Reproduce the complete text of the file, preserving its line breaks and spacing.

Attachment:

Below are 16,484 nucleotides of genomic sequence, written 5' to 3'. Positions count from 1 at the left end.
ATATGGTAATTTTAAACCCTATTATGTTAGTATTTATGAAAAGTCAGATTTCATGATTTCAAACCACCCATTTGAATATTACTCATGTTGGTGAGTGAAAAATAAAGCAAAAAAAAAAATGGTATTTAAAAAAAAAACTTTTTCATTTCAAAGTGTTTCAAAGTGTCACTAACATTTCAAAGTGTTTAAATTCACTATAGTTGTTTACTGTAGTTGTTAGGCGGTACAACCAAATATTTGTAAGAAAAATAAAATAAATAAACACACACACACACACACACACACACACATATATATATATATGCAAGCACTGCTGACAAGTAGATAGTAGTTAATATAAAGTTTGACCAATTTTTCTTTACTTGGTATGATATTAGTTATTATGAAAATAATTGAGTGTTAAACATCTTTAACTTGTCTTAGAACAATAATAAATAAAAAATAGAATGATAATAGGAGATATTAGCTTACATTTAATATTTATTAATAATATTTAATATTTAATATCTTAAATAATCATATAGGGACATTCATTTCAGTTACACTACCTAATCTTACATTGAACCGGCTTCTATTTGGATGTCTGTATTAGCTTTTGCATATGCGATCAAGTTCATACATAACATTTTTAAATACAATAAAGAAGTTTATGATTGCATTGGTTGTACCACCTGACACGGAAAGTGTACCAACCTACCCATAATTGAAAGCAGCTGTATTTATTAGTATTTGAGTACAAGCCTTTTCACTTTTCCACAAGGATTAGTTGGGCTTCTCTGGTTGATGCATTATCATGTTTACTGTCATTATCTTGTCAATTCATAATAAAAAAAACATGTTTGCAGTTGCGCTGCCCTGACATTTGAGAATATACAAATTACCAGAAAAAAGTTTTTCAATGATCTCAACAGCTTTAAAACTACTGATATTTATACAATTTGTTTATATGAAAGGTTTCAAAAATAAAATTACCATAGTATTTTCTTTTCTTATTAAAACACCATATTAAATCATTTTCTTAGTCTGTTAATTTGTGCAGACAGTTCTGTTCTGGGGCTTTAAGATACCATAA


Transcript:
Below are 16,484 nucleotides of genomic sequence, written 5' to 3'. Positions count from 1 at the left end.
ATATGGTAATTTTAAACCCTATTATGTTAGTATTTATGAAAAGTCAGATTTCATGATTTCAAACCACCCATTTGAATATTACTCATGTTGGTGAGTGAAAAATAAAGCAAAAAAAAAAATGGTATTTAAAAAAAAAACTTTTTCATTTCAAAGTGTTTCAAAGTGTCACTAACATTTCAAAGTGTTTAAATTCACTATAGTTGTTTACTGTAGTTGTTAGGCGGTACAACCAAATATTTGTAAGAAAAATAAAATAAATAAACACACACACACACACACACACACACACATATATATATATATGCAAGCACTGCTGACAAGTAGATAGTAGTTAATATAAAGTTTGACCAATTTTTCTTTACTTGGTATGATATTAGTTATTATGAAAATAATTGAGTGTTAAACATCTTTAACTTGTCTTAGAACAATAATAAATAAAAAATAGAATGATAATAGGAGATATTAGCTTACATTTAATATTTATTAATAATATTTAATATTTAATATCTTAAATAATCATATAGGGACATTCATTTCAGTTACACTACCTAATCTTACATTGAACCGGCTTCTATTTGGATGTCTGTATTAGCTTTTGCATATGCGATCAAGTTCATACATAACATTTTTAAATACAATAAAGAAGTTTATGATTGCATTGGTTGTACCACCTGACACGGAAAGTGTACCAACCTACCCATAATTGAAAGCAGCTGTATTTATTAGTATTTGAGTACAAGCCTTTTCACTTTTCCACAAGGATTAGTTGGGCTTCTCTGGTTGATGCATTATCATGTTTACTGTCATTATCTTGTCAATTCATAATAAAAAAAACATGTTTGCAGTTGCGCTGCCCTGACATTTGAGAATATACAAATTACCAGAAAAAAGTTTTTCAATGATCTCAACAGCTTTAAAACTACTGATATTTATACAATTTGTTTATATGAAAGGTTTCAAAAATAAAATTACCATAGTATTTTCTTTTCTTATTAAAACACCATATTAAATCATTTTCTTAGTCTGTTAATTTGTGCAGACAGTTCTGTTCTGGGGCTTTAAGATACCATAA